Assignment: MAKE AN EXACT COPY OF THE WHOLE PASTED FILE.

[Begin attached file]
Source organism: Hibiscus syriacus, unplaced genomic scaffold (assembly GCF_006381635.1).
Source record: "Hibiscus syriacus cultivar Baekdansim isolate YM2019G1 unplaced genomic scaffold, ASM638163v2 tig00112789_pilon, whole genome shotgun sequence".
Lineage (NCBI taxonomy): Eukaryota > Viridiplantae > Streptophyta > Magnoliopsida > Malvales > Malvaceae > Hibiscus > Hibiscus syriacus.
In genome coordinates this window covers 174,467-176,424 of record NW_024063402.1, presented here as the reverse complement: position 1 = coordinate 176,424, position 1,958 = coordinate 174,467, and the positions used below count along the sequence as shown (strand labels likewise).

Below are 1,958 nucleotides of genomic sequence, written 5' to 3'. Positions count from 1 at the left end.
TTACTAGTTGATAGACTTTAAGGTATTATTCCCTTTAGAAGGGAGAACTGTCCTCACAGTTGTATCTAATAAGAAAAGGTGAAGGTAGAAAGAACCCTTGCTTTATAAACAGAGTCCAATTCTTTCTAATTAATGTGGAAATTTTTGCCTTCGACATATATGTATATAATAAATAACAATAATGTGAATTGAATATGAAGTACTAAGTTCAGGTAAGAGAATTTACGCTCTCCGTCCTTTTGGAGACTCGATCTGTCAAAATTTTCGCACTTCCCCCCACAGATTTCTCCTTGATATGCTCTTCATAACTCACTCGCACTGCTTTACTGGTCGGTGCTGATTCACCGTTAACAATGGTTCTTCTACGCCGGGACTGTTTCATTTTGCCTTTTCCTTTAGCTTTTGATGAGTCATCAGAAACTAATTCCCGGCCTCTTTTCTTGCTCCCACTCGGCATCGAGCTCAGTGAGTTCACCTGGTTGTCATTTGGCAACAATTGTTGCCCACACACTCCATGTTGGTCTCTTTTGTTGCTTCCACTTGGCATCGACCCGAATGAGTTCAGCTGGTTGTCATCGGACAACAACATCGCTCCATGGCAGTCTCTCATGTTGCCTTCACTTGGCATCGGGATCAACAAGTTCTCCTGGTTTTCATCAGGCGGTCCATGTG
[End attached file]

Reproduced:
Source organism: Hibiscus syriacus, unplaced genomic scaffold (assembly GCF_006381635.1).
Source record: "Hibiscus syriacus cultivar Baekdansim isolate YM2019G1 unplaced genomic scaffold, ASM638163v2 tig00112789_pilon, whole genome shotgun sequence".
Lineage (NCBI taxonomy): Eukaryota > Viridiplantae > Streptophyta > Magnoliopsida > Malvales > Malvaceae > Hibiscus > Hibiscus syriacus.
In genome coordinates this window covers 174,467-176,424 of record NW_024063402.1, presented here as the reverse complement: position 1 = coordinate 176,424, position 1,958 = coordinate 174,467, and the positions used below count along the sequence as shown (strand labels likewise).

Below are 1,958 nucleotides of genomic sequence, written 5' to 3'. Positions count from 1 at the left end.
TTACTAGTTGATAGACTTTAAGGTATTATTCCCTTTAGAAGGGAGAACTGTCCTCACAGTTGTATCTAATAAGAAAAGGTGAAGGTAGAAAGAACCCTTGCTTTATAAACAGAGTCCAATTCTTTCTAATTAATGTGGAAATTTTTGCCTTCGACATATATGTATATAATAAATAACAATAATGTGAATTGAATATGAAGTACTAAGTTCAGGTAAGAGAATTTACGCTCTCCGTCCTTTTGGAGACTCGATCTGTCAAAATTTTCGCACTTCCCCCCACAGATTTCTCCTTGATATGCTCTTCATAACTCACTCGCACTGCTTTACTGGTCGGTGCTGATTCACCGTTAACAATGGTTCTTCTACGCCGGGACTGTTTCATTTTGCCTTTTCCTTTAGCTTTTGATGAGTCATCAGAAACTAATTCCCGGCCTCTTTTCTTGCTCCCACTCGGCATCGAGCTCAGTGAGTTCACCTGGTTGTCATTTGGCAACAATTGTTGCCCACACACTCCATGTTGGTCTCTTTTGTTGCTTCCACTTGGCATCGACCCGAATGAGTTCAGCTGGTTGTCATCGGACAACAACATCGCTCCATGGCAGTCTCTCATGTTGCCTTCACTTGGCATCGGGATCAACAAGTTCTCCTGGTTTTCATCAGGCGGTCCATGTG